A look at Nevada’s potential 2016 U.S. Senate candidates

Senate Minority Leader Sen. Harry Reid of Nev. walks to a news conference on Capitol Hill in Washington, Tuesday, June 9, 2015, following a Senate policy luncheon (AP Photo/Molly Riley)

Senate Minority Leader Sen. Harry Reid of Nev. walks to a news conference on Capitol Hill in Washington, Tuesday, June 9, 2015, following a Senate policy luncheon (AP Photo/Molly Riley)

After Nevada Republican Gov. Brian Sandoval announced Tuesday that he wouldn’t seek the Senate seat soon to be vacated by Democratic Sen. Harry Reid, the race is starting to come into sharper focus.

Here’s a look at some of the names that were discussed as potential contenders for the seat, and where they stand leading up to the 2016 election:


Former Nevada Attorney General Catherine Cortez Masto, a Democrat, announced shortly after Reid’s retirement that she would run for his seat, and she has his vocal support.

“We have a winner in Catherine Cortez Masto,” the Senate Democratic leader told reporters in Washington on Tuesday. “She’s a wonderful longtime Nevadan, and in fact lifetime Nevadan, and it doesn’t matter who runs against her. She’s going to be just fine.”

Cortez Masto served two terms as attorney general before a brief stint as the executive vice chancellor of the Nevada System of Higher Education.


With the widely popular Sandoval not an option, three-term GOP Rep. Joe Heck is Republicans’ top choice. The one-star general and military doctor said he was already thinking hard about entering the race before Sandoval made his announcement.

“I appreciate the outpouring of support and encouragement,” Heck said in a statement on Tuesday. “We’ll make an announcement very soon.”

In prior interviews, the Henderson Republican said he was weighing factors including having to spend more time away from his family and give up his position on important House subcommittees.


The fiscally conservative Las Vegas city councilman announced months ago that he would run for Senate. He’s raised about $40,000 this calendar year, according to Federal Election Commission records, and he has produced an online video ad. His campaign is considered a long shot.


State Senate Majority Leader Michael Roberson, a Republican, has also been discussed as a potential Senate candidate. The success of much of Sandoval’s legislative agenda can be credited to Roberson’s assertive leadership style, tight control of the Senate Republican Caucus and hard bargaining. But the second-term state senator’s district is within the congressional district that Heck would vacate if he runs for Senate, and Roberson could pursue a House bid instead.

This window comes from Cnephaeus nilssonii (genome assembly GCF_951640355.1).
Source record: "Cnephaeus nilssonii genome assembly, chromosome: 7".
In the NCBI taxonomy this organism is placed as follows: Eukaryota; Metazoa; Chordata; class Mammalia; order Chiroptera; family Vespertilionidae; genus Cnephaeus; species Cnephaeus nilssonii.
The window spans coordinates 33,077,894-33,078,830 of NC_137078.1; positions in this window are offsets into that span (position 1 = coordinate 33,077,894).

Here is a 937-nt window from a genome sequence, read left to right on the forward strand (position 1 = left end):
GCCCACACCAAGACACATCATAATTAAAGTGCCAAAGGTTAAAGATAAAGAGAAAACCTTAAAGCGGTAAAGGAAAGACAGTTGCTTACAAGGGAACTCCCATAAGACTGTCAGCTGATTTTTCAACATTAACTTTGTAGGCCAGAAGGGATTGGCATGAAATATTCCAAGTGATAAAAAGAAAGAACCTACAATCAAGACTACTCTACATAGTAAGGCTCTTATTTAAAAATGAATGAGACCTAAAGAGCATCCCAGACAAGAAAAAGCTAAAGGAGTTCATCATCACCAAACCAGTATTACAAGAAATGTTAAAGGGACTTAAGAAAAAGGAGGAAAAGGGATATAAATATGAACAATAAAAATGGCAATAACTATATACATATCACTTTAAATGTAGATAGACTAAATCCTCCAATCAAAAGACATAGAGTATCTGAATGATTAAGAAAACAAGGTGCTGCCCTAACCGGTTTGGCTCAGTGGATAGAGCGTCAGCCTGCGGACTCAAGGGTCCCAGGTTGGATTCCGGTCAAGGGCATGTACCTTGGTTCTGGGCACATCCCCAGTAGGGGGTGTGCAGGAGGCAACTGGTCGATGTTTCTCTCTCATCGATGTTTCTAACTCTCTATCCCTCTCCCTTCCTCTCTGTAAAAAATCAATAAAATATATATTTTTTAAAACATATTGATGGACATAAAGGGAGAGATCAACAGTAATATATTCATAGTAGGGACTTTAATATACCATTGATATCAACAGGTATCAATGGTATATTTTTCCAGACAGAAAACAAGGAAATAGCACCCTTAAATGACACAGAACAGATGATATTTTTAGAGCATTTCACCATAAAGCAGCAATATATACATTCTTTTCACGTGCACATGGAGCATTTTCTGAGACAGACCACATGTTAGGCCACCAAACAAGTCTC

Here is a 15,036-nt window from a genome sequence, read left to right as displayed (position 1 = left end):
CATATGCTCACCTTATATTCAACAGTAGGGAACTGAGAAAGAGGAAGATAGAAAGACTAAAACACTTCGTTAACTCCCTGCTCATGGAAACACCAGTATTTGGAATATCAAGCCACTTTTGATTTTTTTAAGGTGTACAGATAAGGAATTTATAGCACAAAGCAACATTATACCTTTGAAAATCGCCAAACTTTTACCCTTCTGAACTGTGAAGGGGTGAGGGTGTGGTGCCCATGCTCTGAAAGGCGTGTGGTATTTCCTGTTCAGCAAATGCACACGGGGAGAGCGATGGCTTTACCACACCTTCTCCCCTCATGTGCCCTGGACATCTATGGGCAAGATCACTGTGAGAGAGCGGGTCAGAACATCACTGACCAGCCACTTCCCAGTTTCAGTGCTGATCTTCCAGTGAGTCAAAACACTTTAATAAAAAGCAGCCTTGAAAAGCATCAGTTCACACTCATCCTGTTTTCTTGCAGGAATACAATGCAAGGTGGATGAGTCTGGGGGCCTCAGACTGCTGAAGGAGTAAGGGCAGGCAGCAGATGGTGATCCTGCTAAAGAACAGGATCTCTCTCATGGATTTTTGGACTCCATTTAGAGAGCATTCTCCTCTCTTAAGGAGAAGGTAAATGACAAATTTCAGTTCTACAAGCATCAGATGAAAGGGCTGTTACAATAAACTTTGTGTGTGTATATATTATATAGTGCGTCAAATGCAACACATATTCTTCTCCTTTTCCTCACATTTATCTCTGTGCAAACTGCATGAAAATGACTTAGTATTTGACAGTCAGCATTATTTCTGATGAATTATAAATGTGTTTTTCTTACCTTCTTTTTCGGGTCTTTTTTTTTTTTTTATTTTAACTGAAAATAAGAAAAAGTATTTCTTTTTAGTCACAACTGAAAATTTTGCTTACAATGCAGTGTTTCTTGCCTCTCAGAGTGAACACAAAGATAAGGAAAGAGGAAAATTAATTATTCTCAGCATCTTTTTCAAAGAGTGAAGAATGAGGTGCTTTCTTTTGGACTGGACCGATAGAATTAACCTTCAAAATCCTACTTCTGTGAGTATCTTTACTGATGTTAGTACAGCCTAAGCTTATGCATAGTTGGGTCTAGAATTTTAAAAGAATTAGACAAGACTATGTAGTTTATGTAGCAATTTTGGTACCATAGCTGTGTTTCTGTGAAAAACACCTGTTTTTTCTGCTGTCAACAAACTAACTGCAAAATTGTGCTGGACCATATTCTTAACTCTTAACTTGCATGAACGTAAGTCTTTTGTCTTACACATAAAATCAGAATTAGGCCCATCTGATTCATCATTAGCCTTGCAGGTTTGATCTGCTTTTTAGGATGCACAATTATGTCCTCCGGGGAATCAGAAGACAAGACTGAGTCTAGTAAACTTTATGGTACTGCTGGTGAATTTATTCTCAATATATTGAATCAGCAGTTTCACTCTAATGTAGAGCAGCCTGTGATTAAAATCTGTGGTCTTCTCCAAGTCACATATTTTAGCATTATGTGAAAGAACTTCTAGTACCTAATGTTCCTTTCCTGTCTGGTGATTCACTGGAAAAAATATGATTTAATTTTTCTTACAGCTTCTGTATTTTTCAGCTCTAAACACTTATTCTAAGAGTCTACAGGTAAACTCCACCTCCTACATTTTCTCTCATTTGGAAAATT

He did not return calls for comment Tuesday.


Republican Former Lt. Gov. Brian Krolicki has thrown around the idea of a Senate bid. He served eight years in the lieutenant governor’s post, eight years as state treasurer and eight years as chief deputy treasurer.

“I believe public service is indeed a noble calling,” Krolicki told the Reno Gazette-Journal in January. “It is something I will look at in the future if the opportunity is appropriate. Whether that is a run for the U.S. Senate someday (or) for governor someday ... well, I will just review those opportunities when they come or don’t come.”

Krolicki didn’t return a message seeking comment Tuesday.


As the grandson of a former governor and Nevada senator, but a first-time campaigner, Republican Adam Laxalt scored a surprise victory in the attorney general’s race in November. He’s made his mark with a conservative stance on immigration, signing the state onto a challenge of President Barack Obama’s executive action seeking to give millions of immigrants legal status.

Laxalt’s name has been circulated as a potential Senate hopeful, but he deferred questions about the race Tuesday.


Nevada Lt. Gov. Mark Hutchison is ruling himself out of the race for the U.S. Senate.

“I am focused on my responsibilities as a father and husband, lieutenant governor, and senior partner at Hutchison & Steffen,” the Las Vegas lawyer said Tuesday.

Hutchison’s early departure from the state Senate to seek the lieutenant governor’s post was widely seen as an attempt to place a strong Sandoval ally in the position in case Sandoval ran for higher office midway through his term.


Heidi Gansert served as a Republican assemblywoman and chief of staff to Gov. Brian Sandoval before taking her current post in the administration at the University of Nevada, Reno.

She told The Associated Press on Tuesday that she won’t be running for Senate.


Democratic U.S. Rep. Dina Titus announced late last month that she won’t run for Senate and instead will seek a third term representing her safely Democratic Las Vegas-area district.

“We’ve been making progress since being hit so hard by the Great Recession, and I’m proud of what we’ve accomplished, but there’s still a lot of work to do,” Titus said in a YouTube video announcing her decision.

Titus, who served more than 20 years as a state senator before launching her congressional career, was expected to be a fierce primary opponent for Cortez Masto if she entered the Senate race.


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